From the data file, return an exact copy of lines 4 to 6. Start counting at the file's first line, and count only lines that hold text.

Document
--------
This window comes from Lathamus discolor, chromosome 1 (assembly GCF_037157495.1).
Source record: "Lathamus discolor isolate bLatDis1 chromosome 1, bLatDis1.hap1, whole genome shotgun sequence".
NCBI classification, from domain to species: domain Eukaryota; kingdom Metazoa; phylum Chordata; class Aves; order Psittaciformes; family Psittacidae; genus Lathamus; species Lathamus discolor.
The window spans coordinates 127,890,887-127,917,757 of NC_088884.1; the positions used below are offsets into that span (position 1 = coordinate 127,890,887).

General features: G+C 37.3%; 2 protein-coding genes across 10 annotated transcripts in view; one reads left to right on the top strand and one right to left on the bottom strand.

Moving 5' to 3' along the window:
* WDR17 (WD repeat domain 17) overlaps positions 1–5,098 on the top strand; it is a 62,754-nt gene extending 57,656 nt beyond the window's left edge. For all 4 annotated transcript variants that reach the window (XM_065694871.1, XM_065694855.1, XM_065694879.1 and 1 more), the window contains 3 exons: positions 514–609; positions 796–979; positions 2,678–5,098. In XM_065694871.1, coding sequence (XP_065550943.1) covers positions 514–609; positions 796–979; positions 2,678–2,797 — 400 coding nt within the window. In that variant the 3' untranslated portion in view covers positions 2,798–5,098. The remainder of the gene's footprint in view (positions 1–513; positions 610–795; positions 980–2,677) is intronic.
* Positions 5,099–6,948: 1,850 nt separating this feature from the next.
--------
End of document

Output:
The window spans coordinates 127,890,887-127,917,757 of NC_088884.1; the positions used below are offsets into that span (position 1 = coordinate 127,890,887).

General features: G+C 37.3%; 2 protein-coding genes across 10 annotated transcripts in view; one reads left to right on the top strand and one right to left on the bottom strand.

Moving 5' to 3' along the window: